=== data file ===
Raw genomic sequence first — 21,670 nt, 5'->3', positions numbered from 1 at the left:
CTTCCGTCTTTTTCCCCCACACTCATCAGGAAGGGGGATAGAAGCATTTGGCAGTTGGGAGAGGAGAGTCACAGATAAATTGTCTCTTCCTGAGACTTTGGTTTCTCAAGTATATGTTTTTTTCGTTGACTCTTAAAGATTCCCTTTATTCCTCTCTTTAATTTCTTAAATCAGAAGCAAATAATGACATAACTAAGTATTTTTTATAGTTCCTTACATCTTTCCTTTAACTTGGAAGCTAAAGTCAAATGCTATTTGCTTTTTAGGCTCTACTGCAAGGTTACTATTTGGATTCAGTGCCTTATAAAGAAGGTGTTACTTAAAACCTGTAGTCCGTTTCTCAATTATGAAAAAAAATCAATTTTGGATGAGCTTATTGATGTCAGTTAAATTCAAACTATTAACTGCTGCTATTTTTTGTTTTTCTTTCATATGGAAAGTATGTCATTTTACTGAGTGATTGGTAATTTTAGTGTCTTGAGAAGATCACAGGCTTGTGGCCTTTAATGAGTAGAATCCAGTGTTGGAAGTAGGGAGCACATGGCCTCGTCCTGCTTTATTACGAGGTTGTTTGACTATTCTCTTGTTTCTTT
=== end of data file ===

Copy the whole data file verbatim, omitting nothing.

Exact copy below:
Raw genomic sequence first — 21,670 nt, 5'->3', positions numbered from 1 at the left:
CTTCCGTCTTTTTCCCCCACACTCATCAGGAAGGGGGATAGAAGCATTTGGCAGTTGGGAGAGGAGAGTCACAGATAAATTGTCTCTTCCTGAGACTTTGGTTTCTCAAGTATATGTTTTTTTCGTTGACTCTTAAAGATTCCCTTTATTCCTCTCTTTAATTTCTTAAATCAGAAGCAAATAATGACATAACTAAGTATTTTTTATAGTTCCTTACATCTTTCCTTTAACTTGGAAGCTAAAGTCAAATGCTATTTGCTTTTTAGGCTCTACTGCAAGGTTACTATTTGGATTCAGTGCCTTATAAAGAAGGTGTTACTTAAAACCTGTAGTCCGTTTCTCAATTATGAAAAAAAATCAATTTTGGATGAGCTTATTGATGTCAGTTAAATTCAAACTATTAACTGCTGCTATTTTTTGTTTTTCTTTCATATGGAAAGTATGTCATTTTACTGAGTGATTGGTAATTTTAGTGTCTTGAGAAGATCACAGGCTTGTGGCCTTTAATGAGTAGAATCCAGTGTTGGAAGTAGGGAGCACATGGCCTCGTCCTGCTTTATTACGAGGTTGTTTGACTATTCTCTTGTTTCTTT